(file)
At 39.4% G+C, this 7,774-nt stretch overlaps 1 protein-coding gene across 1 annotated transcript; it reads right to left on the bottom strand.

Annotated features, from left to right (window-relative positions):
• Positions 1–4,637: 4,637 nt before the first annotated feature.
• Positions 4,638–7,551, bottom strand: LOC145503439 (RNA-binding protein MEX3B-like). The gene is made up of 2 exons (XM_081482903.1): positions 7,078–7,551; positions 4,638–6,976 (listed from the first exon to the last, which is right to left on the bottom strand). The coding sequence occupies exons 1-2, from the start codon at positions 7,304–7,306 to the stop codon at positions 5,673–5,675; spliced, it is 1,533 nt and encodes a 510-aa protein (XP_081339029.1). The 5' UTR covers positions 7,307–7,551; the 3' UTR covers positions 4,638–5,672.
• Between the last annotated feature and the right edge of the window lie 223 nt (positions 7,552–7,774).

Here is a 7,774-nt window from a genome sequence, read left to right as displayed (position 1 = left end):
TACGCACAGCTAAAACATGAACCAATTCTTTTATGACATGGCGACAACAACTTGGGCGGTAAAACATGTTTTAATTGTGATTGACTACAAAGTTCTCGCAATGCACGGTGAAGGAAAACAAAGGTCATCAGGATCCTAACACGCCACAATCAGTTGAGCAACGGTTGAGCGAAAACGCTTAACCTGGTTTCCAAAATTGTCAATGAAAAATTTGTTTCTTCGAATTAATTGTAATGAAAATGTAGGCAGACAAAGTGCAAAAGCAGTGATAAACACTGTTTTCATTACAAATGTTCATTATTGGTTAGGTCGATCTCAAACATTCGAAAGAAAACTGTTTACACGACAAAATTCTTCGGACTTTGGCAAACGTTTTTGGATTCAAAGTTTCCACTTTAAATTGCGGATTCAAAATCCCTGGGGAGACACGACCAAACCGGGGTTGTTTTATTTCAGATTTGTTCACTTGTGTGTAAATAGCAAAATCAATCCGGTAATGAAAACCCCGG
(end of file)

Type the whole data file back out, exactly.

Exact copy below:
At 39.4% G+C, this 7,774-nt stretch overlaps 1 protein-coding gene across 1 annotated transcript; it reads right to left on the bottom strand.

Annotated features, from left to right (window-relative positions):
• Positions 1–4,637: 4,637 nt before the first annotated feature.
• Positions 4,638–7,551, bottom strand: LOC145503439 (RNA-binding protein MEX3B-like). The gene is made up of 2 exons (XM_081482903.1): positions 7,078–7,551; positions 4,638–6,976 (listed from the first exon to the last, which is right to left on the bottom strand). The coding sequence occupies exons 1-2, from the start codon at positions 7,304–7,306 to the stop codon at positions 5,673–5,675; spliced, it is 1,533 nt and encodes a 510-aa protein (XP_081339029.1). The 5' UTR covers positions 7,307–7,551; the 3' UTR covers positions 4,638–5,672.
• Between the last annotated feature and the right edge of the window lie 223 nt (positions 7,552–7,774).

Here is a 7,774-nt window from a genome sequence, read left to right as displayed (position 1 = left end):
TACGCACAGCTAAAACATGAACCAATTCTTTTATGACATGGCGACAACAACTTGGGCGGTAAAACATGTTTTAATTGTGATTGACTACAAAGTTCTCGCAATGCACGGTGAAGGAAAACAAAGGTCATCAGGATCCTAACACGCCACAATCAGTTGAGCAACGGTTGAGCGAAAACGCTTAACCTGGTTTCCAAAATTGTCAATGAAAAATTTGTTTCTTCGAATTAATTGTAATGAAAATGTAGGCAGACAAAGTGCAAAAGCAGTGATAAACACTGTTTTCATTACAAATGTTCATTATTGGTTAGGTCGATCTCAAACATTCGAAAGAAAACTGTTTACACGACAAAATTCTTCGGACTTTGGCAAACGTTTTTGGATTCAAAGTTTCCACTTTAAATTGCGGATTCAAAATCCCTGGGGAGACACGACCAAACCGGGGTTGTTTTATTTCAGATTTGTTCACTTGTGTGTAAATAGCAAAATCAATCCGGTAATGAAAACCCCGG